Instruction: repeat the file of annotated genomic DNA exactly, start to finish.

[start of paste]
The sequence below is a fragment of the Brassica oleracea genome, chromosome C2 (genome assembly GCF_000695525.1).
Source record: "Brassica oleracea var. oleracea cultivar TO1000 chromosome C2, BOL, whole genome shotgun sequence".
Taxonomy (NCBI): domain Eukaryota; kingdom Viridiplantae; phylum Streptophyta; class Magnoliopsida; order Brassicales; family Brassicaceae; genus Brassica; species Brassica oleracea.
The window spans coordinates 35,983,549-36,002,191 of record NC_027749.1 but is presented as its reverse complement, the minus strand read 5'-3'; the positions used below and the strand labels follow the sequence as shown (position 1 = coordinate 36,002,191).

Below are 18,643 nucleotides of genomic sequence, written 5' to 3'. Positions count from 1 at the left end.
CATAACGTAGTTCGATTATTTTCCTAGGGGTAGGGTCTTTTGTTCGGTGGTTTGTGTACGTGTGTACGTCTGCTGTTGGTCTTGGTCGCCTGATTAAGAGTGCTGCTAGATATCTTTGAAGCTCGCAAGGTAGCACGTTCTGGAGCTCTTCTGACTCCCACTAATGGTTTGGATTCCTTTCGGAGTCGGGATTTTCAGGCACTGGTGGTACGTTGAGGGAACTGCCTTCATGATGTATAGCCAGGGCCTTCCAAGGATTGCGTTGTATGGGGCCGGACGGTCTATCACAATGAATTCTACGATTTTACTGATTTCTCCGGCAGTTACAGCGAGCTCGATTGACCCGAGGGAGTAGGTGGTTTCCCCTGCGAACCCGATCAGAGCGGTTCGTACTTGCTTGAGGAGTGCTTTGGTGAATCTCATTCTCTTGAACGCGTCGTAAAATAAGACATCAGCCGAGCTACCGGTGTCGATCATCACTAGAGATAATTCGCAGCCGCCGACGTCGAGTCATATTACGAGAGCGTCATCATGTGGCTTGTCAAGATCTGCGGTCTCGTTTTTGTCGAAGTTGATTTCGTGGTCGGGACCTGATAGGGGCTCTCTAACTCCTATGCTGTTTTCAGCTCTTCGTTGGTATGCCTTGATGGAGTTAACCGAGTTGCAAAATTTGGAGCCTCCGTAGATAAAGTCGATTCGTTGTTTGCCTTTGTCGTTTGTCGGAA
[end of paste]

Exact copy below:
The sequence below is a fragment of the Brassica oleracea genome, chromosome C2 (genome assembly GCF_000695525.1).
Source record: "Brassica oleracea var. oleracea cultivar TO1000 chromosome C2, BOL, whole genome shotgun sequence".
Taxonomy (NCBI): domain Eukaryota; kingdom Viridiplantae; phylum Streptophyta; class Magnoliopsida; order Brassicales; family Brassicaceae; genus Brassica; species Brassica oleracea.
The window spans coordinates 35,983,549-36,002,191 of record NC_027749.1 but is presented as its reverse complement, the minus strand read 5'-3'; the positions used below and the strand labels follow the sequence as shown (position 1 = coordinate 36,002,191).

Below are 18,643 nucleotides of genomic sequence, written 5' to 3'. Positions count from 1 at the left end.
CATAACGTAGTTCGATTATTTTCCTAGGGGTAGGGTCTTTTGTTCGGTGGTTTGTGTACGTGTGTACGTCTGCTGTTGGTCTTGGTCGCCTGATTAAGAGTGCTGCTAGATATCTTTGAAGCTCGCAAGGTAGCACGTTCTGGAGCTCTTCTGACTCCCACTAATGGTTTGGATTCCTTTCGGAGTCGGGATTTTCAGGCACTGGTGGTACGTTGAGGGAACTGCCTTCATGATGTATAGCCAGGGCCTTCCAAGGATTGCGTTGTATGGGGCCGGACGGTCTATCACAATGAATTCTACGATTTTACTGATTTCTCCGGCAGTTACAGCGAGCTCGATTGACCCGAGGGAGTAGGTGGTTTCCCCTGCGAACCCGATCAGAGCGGTTCGTACTTGCTTGAGGAGTGCTTTGGTGAATCTCATTCTCTTGAACGCGTCGTAAAATAAGACATCAGCCGAGCTACCGGTGTCGATCATCACTAGAGATAATTCGCAGCCGCCGACGTCGAGTCATATTACGAGAGCGTCATCATGTGGCTTGTCAAGATCTGCGGTCTCGTTTTTGTCGAAGTTGATTTCGTGGTCGGGACCTGATAGGGGCTCTCTAACTCCTATGCTGTTTTCAGCTCTTCGTTGGTATGCCTTGATGGAGTTAACCGAGTTGCAAAATTTGGAGCCTCCGTAGATAAAGTCGATTCGTTGTTTGCCTTTGTCGTTTGTCGGAA